Without Kohl’s strong advocacy and support for EMU and the promise from Germany itself that EMU would make Europe a much safer continent, free from war, the plan would never have been hatched.  This is especially so because the community of economists around the world were unusually united in calling a monetary union without fiscal and banking union a flawed experiment.  Also, without the appeal of peace, more countries would have adopted Britain’s skeptical position, keeping the union’s size below critical mass.  As it was, there was great urgency to change in a hurry.  By June 1990, the Deutschmark of West Germany and Ostmark of East Germany were merged at an uncompetitive 1:1 ratio.  By October 3, 1990, a reunited Germany became reality.  And by December 1992, a treaty for economic and monetary union in Europe had been drawn up.

Neither Russia nor Germany have turned out quite as hoped.  Left to develop on its own and without the guidance of enlightened mentoring, Russia has again embraced a top-down aggressive leadership structure that rejects political dissent and confuses military strength with economic strength.  But from its membership in EMU, Germany has been able to dominate economic decision-making in Euroland, to benefit the most from the arrangement, and to achieve virtual veto power over actions that aren’t in its best own interest.  Tricked by the appeal of securing a Europe free from the threat of a militarized Germany, a number of the other members now find themselves trapped in eternal uncompetitive circumstances, depression-like rates of unemployment, and minimal, if any, economic growth.  For those nations, EMU is a roach motel.  Countries check in, but they can’t check out.  Moreover, EMU didn’t end geopolitical resentments among members.

There has been a distressing increase, too, of arrogance by defenders of the German-way-or-the-highway approach to adjudicating intra-EMU disputes.  Symptomatic of such is an Op-Ed piece in the March 26 Financial Times, penned by the former chief economist of the German Bundesbank and later the European Central Bank.  The title chosen by Otmar Issing tells volumes about an intolerance for any view but Germany’s.  Get your finances in order and stop blaming Germany correctly observes that everything that Germany seeks has been enshrined in the 1992 Maastricht Treaty and subsequent accords that tightened fiscal and other conditions.  The treaties weren’t forced on any nation at the end of a gun, and every member joined agreeing to abide.  In fact, there was coercion of a sort.  Without allowing quick German unification, the rudderless East Germany would have become a humanitarian problem for West Germany and much of the rest of Europe.  EMU offered the best deal on the table of possible outcomes from the standpoint of foreign policy but not economic sensibility.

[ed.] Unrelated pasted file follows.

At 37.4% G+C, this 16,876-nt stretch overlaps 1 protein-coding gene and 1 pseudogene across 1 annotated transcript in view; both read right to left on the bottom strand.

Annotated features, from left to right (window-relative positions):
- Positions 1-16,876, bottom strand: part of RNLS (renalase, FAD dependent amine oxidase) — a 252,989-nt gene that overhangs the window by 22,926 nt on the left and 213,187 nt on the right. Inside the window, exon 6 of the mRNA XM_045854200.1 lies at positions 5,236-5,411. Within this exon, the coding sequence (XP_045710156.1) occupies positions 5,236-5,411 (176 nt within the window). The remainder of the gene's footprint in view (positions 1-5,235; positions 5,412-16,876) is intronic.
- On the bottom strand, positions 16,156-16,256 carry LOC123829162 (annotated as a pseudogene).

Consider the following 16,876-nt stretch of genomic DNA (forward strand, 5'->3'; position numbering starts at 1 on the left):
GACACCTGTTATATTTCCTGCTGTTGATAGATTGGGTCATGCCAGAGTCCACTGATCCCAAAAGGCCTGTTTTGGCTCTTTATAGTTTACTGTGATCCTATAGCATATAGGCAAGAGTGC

Led by the United States and Germany, the West trusted Russia but ignored Reagan’s advice to also verify that the trust was deserving.  In fairness, that’s much easier said than done, considering that Russia kept its old borders and was not subjected to close oversight as happened in West Germany.  Under Yeltsin, oligarchical corruption was rampant, and under Putin, the dishonesty has been centralized in the government.  Since Germany hasn’t been a perfect neighbor either, it may simply be that it’s in the nature of of some countries to turn out bossy no matter what others try to do.  People aren’t intrinsically the same.  Why should that be so of nations?

Copyright 2014, Larry Greenberg.  All rights reserved.  No secondary distribution without express permission.